Speaking of this site visit, Chetan says that the entire sixth floor, which was made of wood, was burnt down. The tower portion of the structure, with the broken window panes and granite damage, was completed with 23 days. As this portion was essentially an RCC structure, the team were able to bring in their existing RCC expertise to finish the restoration quickly.
However, the main palace portion took the team eight months to finish. Cost, Chetan says, was the last thing on his mind. As Chetan had quoted Rs 1, IHCL appointed Shapoorji Pallonji as the main restoration Contractor for the project execution - that is - procuring of materials and other execution works. The interiors had to be redone and structural changes had to be made. Chetan handled the latter but left the interiors to the experts, because it wasn’t his forte.
“Chetan’s office and space was completely open for us. We would spend most of our time there figuring out plans. He kept a complete open door policy. Chetan is a proud Indian — as far as I remember, he simply refused to charge us anything. The work done was exemplary, everyone was hands-on, and was available for the restoration,” says Arindum Mukherjee, who was working as the Director of Projects at Taj eight years back.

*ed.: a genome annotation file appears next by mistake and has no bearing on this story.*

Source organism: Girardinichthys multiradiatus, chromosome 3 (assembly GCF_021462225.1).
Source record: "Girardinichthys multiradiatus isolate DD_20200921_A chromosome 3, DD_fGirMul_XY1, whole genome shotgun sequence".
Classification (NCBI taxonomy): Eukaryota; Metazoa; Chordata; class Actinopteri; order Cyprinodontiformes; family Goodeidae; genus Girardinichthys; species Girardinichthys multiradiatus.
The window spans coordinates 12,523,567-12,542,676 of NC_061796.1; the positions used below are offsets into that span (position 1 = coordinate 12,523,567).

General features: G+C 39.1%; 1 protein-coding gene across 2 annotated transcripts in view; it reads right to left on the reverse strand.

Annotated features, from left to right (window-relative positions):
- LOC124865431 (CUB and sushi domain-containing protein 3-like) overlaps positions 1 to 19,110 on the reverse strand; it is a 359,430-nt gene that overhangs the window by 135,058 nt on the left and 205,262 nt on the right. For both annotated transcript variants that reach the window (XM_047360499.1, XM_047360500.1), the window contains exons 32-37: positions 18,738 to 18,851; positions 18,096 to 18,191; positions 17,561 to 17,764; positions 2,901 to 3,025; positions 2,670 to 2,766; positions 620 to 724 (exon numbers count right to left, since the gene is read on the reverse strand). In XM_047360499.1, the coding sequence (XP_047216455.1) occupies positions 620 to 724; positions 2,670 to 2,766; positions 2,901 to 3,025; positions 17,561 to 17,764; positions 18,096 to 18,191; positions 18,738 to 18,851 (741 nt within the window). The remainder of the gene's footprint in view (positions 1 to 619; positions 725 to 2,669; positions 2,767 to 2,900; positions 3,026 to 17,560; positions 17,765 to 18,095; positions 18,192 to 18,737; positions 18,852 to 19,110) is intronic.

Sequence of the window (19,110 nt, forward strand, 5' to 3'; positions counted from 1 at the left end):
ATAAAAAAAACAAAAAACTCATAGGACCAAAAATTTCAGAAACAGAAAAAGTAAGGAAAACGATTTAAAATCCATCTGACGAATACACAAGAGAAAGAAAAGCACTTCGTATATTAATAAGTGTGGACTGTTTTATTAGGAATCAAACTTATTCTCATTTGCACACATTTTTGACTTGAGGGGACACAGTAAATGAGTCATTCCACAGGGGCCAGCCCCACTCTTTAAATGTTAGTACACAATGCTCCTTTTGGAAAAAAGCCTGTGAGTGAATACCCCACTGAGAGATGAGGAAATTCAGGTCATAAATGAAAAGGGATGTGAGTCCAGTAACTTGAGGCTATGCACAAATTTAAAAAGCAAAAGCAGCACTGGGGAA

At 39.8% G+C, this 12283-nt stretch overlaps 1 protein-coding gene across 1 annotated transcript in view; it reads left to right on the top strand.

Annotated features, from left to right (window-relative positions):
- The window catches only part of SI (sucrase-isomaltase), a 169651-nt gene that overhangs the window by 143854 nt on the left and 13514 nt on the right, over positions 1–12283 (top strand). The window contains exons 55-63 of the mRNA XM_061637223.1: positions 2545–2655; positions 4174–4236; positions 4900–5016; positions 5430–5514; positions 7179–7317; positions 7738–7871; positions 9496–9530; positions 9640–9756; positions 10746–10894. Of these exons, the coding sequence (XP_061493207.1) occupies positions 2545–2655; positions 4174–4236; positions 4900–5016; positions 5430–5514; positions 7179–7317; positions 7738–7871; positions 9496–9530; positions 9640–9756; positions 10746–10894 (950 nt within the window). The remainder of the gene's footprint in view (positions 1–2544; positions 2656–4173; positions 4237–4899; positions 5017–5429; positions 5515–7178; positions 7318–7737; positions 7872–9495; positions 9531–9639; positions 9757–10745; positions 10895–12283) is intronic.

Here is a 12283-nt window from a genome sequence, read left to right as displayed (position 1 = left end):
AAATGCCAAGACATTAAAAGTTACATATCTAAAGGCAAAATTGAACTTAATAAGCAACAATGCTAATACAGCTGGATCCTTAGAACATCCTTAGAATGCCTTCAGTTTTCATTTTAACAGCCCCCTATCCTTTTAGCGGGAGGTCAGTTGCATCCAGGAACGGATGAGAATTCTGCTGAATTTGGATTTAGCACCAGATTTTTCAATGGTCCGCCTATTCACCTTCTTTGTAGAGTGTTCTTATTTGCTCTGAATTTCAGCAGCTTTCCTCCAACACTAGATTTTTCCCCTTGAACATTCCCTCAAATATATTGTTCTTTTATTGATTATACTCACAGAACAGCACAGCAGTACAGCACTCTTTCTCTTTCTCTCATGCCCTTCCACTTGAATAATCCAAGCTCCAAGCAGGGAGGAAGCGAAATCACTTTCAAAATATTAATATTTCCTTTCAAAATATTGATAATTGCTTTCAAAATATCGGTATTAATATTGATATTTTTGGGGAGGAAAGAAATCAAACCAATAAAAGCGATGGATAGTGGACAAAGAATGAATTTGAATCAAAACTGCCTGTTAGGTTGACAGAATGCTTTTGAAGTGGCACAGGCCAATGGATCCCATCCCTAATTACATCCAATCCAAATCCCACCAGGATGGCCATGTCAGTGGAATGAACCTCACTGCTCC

Being a Mumbaikar, for Chetan, not only did the Taj have a deep historical and heritage value, but it was also an important part of the city’s landscape. It was a structure that he and many others who have lived in Mumbai all their lives have associated as the face of the city. Naturally, any damage to the face of the city couldn’t be taken lightly.
It is believed that JRD Tata built the hotel when he was denied entry into the city’s then-grandest hotels. He is said to have taken sweet revenge by building a hotel that was of five star quality and open to Indians.
“It was constructed for patriotic reasons, and I didn’t feel right charging for such a cause. The Taj is a heritage structure and as an Indian I owned it too,” says Chetan.
It has been eight years since the restoration and restructuring of the Taj. Chetan continues to do several restoration and conservation projects across the country, and is currently working on projects along the Konkan region. He also has restoration projects in Rajasthan and Gwalior.
He strongly believes that the basics don’t need any change. Of course, one can choose to put in air-conditioning and other modern amenities in heritage structures, but it can be done in a simplistic way. Chetan believes it is important to reuse as many original materials as possible and more important is not to add modern elements to structures. That, he says, is pure conservation.
“Each structure is living and has a soul. In most cases, the structure talks to you, provided you know the language. Conservation isn’t just a science; it is also understanding the language and needs of the structure, which doesn’t change. Whether it is a building built in 1905 or 2016, the needs don’t change and if you understand that, conservation cannot go wrong,” says Chetan.